- KB

The EPEL and CentOS Project relationship

On Saturday 31st Jan, after close of Fosdem day 1 – I am working to bring together a group of people who all care about the EPEL and CentOS Project relationships to try and workout how best to move things forward. Key points to address are how SIG’s and other efforts in CentOS can consume, rely on, feedback to and message around content in EPEL and similarly how can CentOS efforts feedback into EPEL components – the overall aim being to workout a plan and a way for the two buildsystems to talk to each other ( the CentOS Community one and the EPEL one ), and to set some level of expectations across the project efforts.

Everyone is welcome to come along for the conversation, but it would be most productive for people who are CentOS SIG members and EPEL contributors / administrators and users who rely on EPEL content on their CentOS Linux installs.

I’ve started a thread to setup some of the basic topics on the centos-devel list, you can track it here. And there is a list of people who want to make it for the conversation at the bottom of the CentOS Fosdem 2015 planning page. If you are able to make it, let me know and I will add your name to the list. Remember this is a post-fosdem day 1 thing, in the early evening of the 31st Jan 2015.

See you there!

CentOS in OpenShift Commons

Happy to announce that the CentOS Project is now a part of the OpenShift Commons initiative.

In their own words :

The Commons builds connections and collaboration across OpenShift communities, projects and stakeholders. In doing so we’ll enable the success of customers, users, partners, and contributors as we deepen our knowledge and experiences together.

A significant amount of OpenShift development and community delivery work is now done on CentOS Linux, and I am hoping that this new association between the two projects allows us to further build on that platform.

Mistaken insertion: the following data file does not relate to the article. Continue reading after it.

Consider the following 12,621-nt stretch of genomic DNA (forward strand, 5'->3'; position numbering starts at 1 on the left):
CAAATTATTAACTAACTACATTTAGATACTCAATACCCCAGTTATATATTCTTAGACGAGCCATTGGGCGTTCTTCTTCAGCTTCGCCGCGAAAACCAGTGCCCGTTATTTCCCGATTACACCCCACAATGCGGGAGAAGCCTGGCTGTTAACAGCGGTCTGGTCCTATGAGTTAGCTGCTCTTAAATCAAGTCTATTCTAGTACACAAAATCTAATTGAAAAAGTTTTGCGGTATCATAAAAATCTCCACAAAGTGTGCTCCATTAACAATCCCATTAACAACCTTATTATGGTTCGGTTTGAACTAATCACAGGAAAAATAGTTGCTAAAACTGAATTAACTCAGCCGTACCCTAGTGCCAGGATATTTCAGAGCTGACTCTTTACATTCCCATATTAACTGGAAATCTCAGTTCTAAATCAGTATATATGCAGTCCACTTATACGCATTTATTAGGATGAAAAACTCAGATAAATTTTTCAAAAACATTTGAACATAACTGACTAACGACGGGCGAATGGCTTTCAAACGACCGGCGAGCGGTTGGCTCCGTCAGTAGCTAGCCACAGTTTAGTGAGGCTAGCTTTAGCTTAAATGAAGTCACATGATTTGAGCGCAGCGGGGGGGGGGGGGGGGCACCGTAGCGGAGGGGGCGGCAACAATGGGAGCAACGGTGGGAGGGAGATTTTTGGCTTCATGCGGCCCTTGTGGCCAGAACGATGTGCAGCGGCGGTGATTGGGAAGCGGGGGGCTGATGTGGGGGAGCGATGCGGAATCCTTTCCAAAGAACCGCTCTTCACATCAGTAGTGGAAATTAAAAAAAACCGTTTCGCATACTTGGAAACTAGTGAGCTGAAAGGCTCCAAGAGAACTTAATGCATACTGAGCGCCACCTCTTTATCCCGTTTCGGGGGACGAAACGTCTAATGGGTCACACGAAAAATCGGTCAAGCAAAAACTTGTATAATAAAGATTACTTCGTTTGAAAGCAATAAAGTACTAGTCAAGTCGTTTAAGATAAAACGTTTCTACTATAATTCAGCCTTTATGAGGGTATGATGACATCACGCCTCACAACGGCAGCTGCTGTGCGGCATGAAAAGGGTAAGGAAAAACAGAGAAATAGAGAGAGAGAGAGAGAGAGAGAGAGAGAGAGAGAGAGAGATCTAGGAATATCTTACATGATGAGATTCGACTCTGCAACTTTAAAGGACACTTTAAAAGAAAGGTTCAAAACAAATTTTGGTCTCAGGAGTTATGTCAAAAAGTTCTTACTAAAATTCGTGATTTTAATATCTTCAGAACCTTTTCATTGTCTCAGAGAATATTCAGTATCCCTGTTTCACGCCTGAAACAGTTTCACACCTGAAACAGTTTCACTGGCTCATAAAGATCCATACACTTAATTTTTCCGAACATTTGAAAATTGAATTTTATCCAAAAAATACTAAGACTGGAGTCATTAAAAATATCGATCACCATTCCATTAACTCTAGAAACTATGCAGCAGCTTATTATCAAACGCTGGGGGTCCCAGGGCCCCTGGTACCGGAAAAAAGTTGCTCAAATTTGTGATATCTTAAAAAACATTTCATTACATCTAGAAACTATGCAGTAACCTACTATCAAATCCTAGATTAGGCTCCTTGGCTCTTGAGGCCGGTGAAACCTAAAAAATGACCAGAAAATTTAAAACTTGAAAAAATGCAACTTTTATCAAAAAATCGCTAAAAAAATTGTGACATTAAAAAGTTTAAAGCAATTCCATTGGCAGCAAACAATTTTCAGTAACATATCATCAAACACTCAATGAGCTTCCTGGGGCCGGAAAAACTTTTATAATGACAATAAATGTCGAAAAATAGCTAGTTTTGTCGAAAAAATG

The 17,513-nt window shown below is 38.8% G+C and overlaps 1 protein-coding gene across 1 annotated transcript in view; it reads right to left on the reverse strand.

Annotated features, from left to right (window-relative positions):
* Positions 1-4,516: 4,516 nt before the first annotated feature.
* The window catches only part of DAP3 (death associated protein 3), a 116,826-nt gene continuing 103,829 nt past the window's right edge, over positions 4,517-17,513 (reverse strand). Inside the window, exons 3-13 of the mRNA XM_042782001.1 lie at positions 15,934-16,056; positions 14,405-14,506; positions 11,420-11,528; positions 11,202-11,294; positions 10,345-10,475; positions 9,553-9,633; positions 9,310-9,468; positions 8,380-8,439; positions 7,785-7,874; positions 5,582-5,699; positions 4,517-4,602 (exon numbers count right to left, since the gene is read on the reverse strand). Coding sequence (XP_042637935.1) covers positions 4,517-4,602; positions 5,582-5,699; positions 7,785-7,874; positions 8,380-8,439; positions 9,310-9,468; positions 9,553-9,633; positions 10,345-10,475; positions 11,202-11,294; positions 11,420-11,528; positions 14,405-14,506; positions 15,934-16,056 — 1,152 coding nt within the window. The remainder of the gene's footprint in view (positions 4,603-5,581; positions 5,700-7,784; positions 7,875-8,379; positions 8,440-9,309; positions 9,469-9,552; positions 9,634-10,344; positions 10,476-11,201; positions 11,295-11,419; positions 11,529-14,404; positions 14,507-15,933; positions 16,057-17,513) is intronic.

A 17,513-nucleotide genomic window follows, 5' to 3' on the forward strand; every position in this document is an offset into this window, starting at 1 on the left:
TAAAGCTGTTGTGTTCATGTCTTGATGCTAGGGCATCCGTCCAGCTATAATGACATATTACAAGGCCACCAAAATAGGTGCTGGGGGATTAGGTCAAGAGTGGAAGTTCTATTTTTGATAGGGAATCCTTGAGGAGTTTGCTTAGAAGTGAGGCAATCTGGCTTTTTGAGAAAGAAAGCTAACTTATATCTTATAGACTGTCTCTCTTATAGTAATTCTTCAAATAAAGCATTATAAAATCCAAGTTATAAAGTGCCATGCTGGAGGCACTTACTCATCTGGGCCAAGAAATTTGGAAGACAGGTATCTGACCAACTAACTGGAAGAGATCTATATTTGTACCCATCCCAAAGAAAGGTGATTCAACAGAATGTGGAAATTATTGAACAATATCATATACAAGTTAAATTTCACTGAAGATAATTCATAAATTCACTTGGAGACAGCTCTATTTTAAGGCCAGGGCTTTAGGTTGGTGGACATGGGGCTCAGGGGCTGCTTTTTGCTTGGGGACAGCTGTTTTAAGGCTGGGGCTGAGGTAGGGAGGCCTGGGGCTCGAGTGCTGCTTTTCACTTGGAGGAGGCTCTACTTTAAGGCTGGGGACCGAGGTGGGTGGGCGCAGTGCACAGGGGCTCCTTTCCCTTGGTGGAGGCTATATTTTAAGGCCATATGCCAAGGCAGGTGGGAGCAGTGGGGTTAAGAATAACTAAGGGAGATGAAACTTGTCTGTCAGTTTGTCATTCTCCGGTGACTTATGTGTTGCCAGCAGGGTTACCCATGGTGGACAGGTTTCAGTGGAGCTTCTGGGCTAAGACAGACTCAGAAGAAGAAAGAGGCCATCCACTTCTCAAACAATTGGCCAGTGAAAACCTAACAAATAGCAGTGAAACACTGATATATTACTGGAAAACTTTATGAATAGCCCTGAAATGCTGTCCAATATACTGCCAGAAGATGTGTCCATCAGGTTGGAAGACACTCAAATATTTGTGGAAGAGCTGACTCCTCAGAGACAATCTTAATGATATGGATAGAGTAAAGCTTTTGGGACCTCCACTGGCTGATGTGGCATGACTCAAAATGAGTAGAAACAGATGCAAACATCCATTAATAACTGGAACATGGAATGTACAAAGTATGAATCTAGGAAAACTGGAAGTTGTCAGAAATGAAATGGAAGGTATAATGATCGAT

– KB

EPEL Orphaned packages and their dependents to be removed Dec 17th


The EPEL repository runs from within the Fedora project, sharing resources ( including, importantly their source trees ) with the Fedora ecosystem; over the years its proven to be a large and helpful resource for anyone running CentOS Linux.

One key challenge they have however, much like CentOS Linux, is that the entire effort is run by a few people helped along by a small group of voulenteers. So while the package list they provide is huge, the people putting in the work behind it is small. A fallout from this is that over the years a significant chunk of packages in the EPEL repo are now orphaned. They once had a maintainer but either that maintainer has gone away now, or has other priorities.

A few days back, Steven announced that they were going to start working to drop these orphaned packages unless someone steps up to help maintain them. You can read his announcement here : https://lists.fedoraproject.org/pipermail/epel-devel/2014-November/010430.html

This is a great time for anyone looking to get involved with packages and packaging as a whole and wanting to contribute into the larger CentOS Linux ecosystem to jump in and take ownership of content ( ideally stuff that you care about, hence likely to keep it managed for a period of time ). They have a simple process to get started, document at the Joining EPEL page here : https://fedoraproject.org/wiki/Joining_EPEL and you can see a list of packages being orphaned on the urls from Steven’s post linked above.